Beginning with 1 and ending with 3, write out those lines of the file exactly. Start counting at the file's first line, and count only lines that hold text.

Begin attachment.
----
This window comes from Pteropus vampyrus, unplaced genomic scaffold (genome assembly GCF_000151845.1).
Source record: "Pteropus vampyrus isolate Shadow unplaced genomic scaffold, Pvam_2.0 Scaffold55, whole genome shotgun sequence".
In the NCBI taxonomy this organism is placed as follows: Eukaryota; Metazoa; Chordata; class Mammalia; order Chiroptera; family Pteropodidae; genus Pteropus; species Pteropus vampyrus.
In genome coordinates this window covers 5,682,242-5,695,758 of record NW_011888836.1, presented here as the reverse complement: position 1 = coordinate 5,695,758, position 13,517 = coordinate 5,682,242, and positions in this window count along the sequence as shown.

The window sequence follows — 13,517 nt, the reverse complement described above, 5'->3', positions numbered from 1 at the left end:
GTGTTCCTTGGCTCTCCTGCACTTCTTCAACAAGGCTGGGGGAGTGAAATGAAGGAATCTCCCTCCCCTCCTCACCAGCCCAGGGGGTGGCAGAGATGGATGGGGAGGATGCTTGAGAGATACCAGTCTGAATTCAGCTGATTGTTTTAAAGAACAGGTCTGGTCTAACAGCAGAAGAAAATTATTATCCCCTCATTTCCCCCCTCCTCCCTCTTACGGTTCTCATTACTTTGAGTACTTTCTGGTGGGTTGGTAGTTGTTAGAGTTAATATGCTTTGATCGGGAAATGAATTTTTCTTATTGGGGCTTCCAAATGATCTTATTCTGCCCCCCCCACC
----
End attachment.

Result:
This window comes from Pteropus vampyrus, unplaced genomic scaffold (genome assembly GCF_000151845.1).
Source record: "Pteropus vampyrus isolate Shadow unplaced genomic scaffold, Pvam_2.0 Scaffold55, whole genome shotgun sequence".
In the NCBI taxonomy this organism is placed as follows: Eukaryota; Metazoa; Chordata; class Mammalia; order Chiroptera; family Pteropodidae; genus Pteropus; species Pteropus vampyrus.